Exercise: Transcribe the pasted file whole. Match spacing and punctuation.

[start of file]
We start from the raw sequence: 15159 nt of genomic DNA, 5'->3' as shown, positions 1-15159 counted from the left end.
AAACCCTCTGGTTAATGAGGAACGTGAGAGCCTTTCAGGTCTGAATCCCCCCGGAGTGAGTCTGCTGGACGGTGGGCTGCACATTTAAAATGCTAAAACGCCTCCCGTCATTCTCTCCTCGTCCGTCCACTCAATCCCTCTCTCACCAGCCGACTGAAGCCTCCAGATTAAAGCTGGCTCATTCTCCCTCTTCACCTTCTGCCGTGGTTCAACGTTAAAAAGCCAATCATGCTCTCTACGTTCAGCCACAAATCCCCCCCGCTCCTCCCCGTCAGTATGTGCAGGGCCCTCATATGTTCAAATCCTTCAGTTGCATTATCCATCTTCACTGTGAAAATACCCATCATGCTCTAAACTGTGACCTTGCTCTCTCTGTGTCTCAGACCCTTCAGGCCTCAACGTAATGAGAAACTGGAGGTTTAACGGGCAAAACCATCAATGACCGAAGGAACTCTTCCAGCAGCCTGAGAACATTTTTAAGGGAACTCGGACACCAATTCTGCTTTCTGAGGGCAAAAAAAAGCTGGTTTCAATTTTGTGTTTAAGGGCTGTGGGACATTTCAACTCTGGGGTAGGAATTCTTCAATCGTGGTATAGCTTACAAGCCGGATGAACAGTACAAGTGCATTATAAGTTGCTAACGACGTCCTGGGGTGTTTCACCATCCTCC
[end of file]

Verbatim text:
We start from the raw sequence: 15159 nt of genomic DNA, 5'->3' as shown, positions 1-15159 counted from the left end.
AAACCCTCTGGTTAATGAGGAACGTGAGAGCCTTTCAGGTCTGAATCCCCCCGGAGTGAGTCTGCTGGACGGTGGGCTGCACATTTAAAATGCTAAAACGCCTCCCGTCATTCTCTCCTCGTCCGTCCACTCAATCCCTCTCTCACCAGCCGACTGAAGCCTCCAGATTAAAGCTGGCTCATTCTCCCTCTTCACCTTCTGCCGTGGTTCAACGTTAAAAAGCCAATCATGCTCTCTACGTTCAGCCACAAATCCCCCCCGCTCCTCCCCGTCAGTATGTGCAGGGCCCTCATATGTTCAAATCCTTCAGTTGCATTATCCATCTTCACTGTGAAAATACCCATCATGCTCTAAACTGTGACCTTGCTCTCTCTGTGTCTCAGACCCTTCAGGCCTCAACGTAATGAGAAACTGGAGGTTTAACGGGCAAAACCATCAATGACCGAAGGAACTCTTCCAGCAGCCTGAGAACATTTTTAAGGGAACTCGGACACCAATTCTGCTTTCTGAGGGCAAAAAAAAGCTGGTTTCAATTTTGTGTTTAAGGGCTGTGGGACATTTCAACTCTGGGGTAGGAATTCTTCAATCGTGGTATAGCTTACAAGCCGGATGAACAGTACAAGTGCATTATAAGTTGCTAACGACGTCCTGGGGTGTTTCACCATCCTCC